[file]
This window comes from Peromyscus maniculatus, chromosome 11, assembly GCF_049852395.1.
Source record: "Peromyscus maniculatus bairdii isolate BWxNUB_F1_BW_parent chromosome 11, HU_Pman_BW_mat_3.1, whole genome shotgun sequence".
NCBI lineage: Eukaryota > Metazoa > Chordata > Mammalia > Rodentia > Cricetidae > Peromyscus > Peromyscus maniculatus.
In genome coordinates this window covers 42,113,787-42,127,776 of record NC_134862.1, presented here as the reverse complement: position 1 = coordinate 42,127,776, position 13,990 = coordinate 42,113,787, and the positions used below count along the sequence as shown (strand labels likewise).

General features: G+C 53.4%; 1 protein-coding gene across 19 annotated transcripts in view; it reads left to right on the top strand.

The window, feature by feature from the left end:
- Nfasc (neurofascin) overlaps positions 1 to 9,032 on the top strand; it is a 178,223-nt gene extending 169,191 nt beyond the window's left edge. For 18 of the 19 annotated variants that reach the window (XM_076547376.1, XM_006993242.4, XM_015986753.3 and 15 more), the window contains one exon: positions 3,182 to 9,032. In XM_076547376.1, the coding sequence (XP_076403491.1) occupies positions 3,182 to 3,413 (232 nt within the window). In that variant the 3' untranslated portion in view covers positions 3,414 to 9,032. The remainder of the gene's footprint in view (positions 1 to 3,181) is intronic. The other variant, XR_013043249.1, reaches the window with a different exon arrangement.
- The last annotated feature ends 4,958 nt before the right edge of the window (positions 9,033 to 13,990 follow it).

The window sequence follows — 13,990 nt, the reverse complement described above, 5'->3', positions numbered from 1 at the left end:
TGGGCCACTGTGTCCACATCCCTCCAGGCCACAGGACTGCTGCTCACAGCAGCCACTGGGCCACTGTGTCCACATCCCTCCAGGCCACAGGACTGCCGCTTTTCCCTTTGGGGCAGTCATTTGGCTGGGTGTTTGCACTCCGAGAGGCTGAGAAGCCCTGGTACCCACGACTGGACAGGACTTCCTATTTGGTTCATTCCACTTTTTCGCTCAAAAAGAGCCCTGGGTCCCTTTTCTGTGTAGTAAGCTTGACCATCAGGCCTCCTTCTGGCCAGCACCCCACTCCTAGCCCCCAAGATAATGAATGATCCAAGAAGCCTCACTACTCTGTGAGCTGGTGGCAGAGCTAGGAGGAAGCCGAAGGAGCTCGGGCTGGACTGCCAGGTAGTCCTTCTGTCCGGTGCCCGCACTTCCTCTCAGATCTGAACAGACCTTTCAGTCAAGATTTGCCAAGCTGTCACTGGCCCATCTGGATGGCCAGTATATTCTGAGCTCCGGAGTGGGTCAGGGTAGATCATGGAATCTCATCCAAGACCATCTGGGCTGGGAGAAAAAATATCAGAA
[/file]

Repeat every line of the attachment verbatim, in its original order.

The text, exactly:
This window comes from Peromyscus maniculatus, chromosome 11, assembly GCF_049852395.1.
Source record: "Peromyscus maniculatus bairdii isolate BWxNUB_F1_BW_parent chromosome 11, HU_Pman_BW_mat_3.1, whole genome shotgun sequence".
NCBI lineage: Eukaryota > Metazoa > Chordata > Mammalia > Rodentia > Cricetidae > Peromyscus > Peromyscus maniculatus.
In genome coordinates this window covers 42,113,787-42,127,776 of record NC_134862.1, presented here as the reverse complement: position 1 = coordinate 42,127,776, position 13,990 = coordinate 42,113,787, and the positions used below count along the sequence as shown (strand labels likewise).

General features: G+C 53.4%; 1 protein-coding gene across 19 annotated transcripts in view; it reads left to right on the top strand.

The window, feature by feature from the left end:
- Nfasc (neurofascin) overlaps positions 1 to 9,032 on the top strand; it is a 178,223-nt gene extending 169,191 nt beyond the window's left edge. For 18 of the 19 annotated variants that reach the window (XM_076547376.1, XM_006993242.4, XM_015986753.3 and 15 more), the window contains one exon: positions 3,182 to 9,032. In XM_076547376.1, the coding sequence (XP_076403491.1) occupies positions 3,182 to 3,413 (232 nt within the window). In that variant the 3' untranslated portion in view covers positions 3,414 to 9,032. The remainder of the gene's footprint in view (positions 1 to 3,181) is intronic. The other variant, XR_013043249.1, reaches the window with a different exon arrangement.
- The last annotated feature ends 4,958 nt before the right edge of the window (positions 9,033 to 13,990 follow it).

The window sequence follows — 13,990 nt, the reverse complement described above, 5'->3', positions numbered from 1 at the left end:
TGGGCCACTGTGTCCACATCCCTCCAGGCCACAGGACTGCTGCTCACAGCAGCCACTGGGCCACTGTGTCCACATCCCTCCAGGCCACAGGACTGCCGCTTTTCCCTTTGGGGCAGTCATTTGGCTGGGTGTTTGCACTCCGAGAGGCTGAGAAGCCCTGGTACCCACGACTGGACAGGACTTCCTATTTGGTTCATTCCACTTTTTCGCTCAAAAAGAGCCCTGGGTCCCTTTTCTGTGTAGTAAGCTTGACCATCAGGCCTCCTTCTGGCCAGCACCCCACTCCTAGCCCCCAAGATAATGAATGATCCAAGAAGCCTCACTACTCTGTGAGCTGGTGGCAGAGCTAGGAGGAAGCCGAAGGAGCTCGGGCTGGACTGCCAGGTAGTCCTTCTGTCCGGTGCCCGCACTTCCTCTCAGATCTGAACAGACCTTTCAGTCAAGATTTGCCAAGCTGTCACTGGCCCATCTGGATGGCCAGTATATTCTGAGCTCCGGAGTGGGTCAGGGTAGATCATGGAATCTCATCCAAGACCATCTGGGCTGGGAGAAAAAATATCAGAA